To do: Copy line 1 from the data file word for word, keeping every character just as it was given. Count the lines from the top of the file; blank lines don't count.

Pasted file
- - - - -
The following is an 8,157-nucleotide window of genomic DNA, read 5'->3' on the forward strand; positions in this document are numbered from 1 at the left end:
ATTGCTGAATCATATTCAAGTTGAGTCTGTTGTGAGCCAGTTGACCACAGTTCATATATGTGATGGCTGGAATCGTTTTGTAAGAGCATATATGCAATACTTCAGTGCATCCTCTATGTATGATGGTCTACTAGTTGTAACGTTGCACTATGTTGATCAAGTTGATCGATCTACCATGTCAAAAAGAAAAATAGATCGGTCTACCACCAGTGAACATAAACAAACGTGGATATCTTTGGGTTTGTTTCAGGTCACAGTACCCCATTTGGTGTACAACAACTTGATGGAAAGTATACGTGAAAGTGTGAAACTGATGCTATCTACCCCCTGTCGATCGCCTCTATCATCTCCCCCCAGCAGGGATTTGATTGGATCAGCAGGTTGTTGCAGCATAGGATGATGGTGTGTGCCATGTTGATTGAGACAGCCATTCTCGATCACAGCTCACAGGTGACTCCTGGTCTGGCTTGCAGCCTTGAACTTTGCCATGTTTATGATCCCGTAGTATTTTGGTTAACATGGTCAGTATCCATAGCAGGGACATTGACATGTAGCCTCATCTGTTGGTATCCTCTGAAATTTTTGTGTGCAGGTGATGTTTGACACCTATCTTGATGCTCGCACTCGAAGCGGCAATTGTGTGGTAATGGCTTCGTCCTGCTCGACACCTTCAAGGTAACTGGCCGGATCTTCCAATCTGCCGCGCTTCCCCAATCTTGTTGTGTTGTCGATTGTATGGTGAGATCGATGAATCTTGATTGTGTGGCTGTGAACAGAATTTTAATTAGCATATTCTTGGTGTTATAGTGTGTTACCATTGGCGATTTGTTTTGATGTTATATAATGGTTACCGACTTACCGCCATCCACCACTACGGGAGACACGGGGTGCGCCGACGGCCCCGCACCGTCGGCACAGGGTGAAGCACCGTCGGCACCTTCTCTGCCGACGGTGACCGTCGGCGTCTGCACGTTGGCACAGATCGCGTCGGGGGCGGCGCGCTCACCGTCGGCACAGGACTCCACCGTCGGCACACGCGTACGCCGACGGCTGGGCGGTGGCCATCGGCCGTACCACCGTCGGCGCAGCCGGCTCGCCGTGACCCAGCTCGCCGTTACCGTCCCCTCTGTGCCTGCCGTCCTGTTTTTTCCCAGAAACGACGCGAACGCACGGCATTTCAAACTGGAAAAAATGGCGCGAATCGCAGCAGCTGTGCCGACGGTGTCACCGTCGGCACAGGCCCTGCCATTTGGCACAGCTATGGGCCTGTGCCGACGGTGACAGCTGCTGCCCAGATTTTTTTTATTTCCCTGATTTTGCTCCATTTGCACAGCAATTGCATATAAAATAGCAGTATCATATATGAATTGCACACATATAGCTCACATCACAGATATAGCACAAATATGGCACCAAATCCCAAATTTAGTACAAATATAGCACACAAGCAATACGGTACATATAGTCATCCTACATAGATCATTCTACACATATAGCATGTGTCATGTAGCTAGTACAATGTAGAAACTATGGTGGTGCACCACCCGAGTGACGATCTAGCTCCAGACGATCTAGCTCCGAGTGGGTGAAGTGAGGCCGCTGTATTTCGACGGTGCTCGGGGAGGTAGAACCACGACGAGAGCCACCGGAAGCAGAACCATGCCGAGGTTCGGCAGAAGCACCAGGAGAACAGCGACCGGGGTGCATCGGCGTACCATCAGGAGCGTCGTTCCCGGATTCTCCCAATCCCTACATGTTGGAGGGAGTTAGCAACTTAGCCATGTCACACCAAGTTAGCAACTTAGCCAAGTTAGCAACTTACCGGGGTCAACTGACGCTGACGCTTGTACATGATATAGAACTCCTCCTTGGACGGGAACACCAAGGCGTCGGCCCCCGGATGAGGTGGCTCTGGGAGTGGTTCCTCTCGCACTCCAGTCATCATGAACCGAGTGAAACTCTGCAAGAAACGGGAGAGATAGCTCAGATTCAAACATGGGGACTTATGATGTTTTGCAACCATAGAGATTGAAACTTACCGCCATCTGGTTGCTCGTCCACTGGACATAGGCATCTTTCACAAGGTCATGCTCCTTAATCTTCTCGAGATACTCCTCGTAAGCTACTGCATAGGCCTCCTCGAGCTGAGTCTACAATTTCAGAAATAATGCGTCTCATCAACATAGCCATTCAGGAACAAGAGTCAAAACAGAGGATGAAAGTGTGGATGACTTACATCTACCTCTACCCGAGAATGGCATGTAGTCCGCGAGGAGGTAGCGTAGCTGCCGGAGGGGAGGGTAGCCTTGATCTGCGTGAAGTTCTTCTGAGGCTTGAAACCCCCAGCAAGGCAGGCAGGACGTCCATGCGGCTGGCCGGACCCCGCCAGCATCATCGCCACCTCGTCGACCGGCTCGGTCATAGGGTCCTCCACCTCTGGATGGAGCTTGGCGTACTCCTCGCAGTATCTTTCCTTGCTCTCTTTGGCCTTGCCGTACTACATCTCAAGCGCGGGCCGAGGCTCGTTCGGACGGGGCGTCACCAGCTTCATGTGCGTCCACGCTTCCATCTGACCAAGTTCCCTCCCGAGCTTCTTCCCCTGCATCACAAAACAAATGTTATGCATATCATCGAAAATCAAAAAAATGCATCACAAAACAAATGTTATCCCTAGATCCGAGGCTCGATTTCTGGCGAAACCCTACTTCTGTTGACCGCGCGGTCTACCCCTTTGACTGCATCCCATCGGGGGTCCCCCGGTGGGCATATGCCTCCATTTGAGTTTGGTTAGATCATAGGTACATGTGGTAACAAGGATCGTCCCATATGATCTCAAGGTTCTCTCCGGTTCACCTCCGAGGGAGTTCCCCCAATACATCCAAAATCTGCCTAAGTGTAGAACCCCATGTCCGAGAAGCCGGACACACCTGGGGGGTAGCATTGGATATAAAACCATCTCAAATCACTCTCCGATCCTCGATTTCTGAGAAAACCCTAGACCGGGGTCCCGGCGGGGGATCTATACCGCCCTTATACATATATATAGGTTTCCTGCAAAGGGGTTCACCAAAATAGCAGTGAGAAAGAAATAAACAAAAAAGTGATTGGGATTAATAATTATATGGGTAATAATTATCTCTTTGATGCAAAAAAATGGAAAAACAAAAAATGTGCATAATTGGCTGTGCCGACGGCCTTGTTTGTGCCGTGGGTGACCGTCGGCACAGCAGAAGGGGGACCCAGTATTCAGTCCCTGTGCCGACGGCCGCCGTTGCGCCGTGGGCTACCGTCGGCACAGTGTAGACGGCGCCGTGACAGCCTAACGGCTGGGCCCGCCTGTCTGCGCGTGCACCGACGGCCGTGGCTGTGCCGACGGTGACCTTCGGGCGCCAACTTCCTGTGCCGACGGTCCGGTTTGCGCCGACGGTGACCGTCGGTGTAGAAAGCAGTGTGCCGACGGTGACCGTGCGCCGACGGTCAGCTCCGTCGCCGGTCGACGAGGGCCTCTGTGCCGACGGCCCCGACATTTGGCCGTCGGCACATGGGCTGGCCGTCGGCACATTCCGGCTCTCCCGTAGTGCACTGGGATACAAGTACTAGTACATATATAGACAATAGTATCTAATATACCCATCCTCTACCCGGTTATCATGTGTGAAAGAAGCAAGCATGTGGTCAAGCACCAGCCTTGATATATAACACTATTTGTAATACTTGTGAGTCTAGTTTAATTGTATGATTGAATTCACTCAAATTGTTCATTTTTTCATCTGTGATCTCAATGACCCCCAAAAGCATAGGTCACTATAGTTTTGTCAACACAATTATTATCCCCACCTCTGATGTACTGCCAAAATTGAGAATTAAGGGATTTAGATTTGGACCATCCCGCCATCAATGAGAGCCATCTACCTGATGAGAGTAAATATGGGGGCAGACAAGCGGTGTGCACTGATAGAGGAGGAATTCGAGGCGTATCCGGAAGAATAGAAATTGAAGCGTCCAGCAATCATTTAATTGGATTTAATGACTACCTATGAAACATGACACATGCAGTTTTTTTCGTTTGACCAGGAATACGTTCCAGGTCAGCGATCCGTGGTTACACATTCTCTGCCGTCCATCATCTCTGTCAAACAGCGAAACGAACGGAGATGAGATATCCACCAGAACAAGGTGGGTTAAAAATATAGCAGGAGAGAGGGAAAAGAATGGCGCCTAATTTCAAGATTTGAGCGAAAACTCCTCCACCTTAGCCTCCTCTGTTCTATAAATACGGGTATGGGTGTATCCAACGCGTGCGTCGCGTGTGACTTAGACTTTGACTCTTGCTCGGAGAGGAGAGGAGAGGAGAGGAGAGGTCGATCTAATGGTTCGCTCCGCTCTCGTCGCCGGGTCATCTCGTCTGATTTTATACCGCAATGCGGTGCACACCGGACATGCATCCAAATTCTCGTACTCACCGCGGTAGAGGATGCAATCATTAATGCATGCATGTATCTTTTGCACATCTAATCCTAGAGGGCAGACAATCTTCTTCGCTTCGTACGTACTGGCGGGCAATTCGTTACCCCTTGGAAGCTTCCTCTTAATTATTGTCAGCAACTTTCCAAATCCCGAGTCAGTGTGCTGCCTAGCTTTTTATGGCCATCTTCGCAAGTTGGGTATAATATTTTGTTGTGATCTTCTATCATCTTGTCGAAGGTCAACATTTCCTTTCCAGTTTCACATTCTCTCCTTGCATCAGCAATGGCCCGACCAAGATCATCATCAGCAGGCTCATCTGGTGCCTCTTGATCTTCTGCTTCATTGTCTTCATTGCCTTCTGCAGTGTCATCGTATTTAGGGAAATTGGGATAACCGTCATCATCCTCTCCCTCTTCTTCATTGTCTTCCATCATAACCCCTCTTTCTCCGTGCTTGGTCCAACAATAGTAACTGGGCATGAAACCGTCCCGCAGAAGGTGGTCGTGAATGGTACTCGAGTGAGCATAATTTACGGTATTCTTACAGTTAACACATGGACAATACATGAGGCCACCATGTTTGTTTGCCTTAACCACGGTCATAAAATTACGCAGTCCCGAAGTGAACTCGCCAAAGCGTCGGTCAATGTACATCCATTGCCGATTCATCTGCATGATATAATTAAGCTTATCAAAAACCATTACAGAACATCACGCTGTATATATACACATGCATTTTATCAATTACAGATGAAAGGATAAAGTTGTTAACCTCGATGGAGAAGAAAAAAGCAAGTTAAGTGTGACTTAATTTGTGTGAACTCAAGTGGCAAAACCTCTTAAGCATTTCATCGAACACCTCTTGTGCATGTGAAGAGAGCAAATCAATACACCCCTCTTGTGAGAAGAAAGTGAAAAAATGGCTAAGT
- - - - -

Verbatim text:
The following is an 8,157-nucleotide window of genomic DNA, read 5'->3' on the forward strand; positions in this document are numbered from 1 at the left end: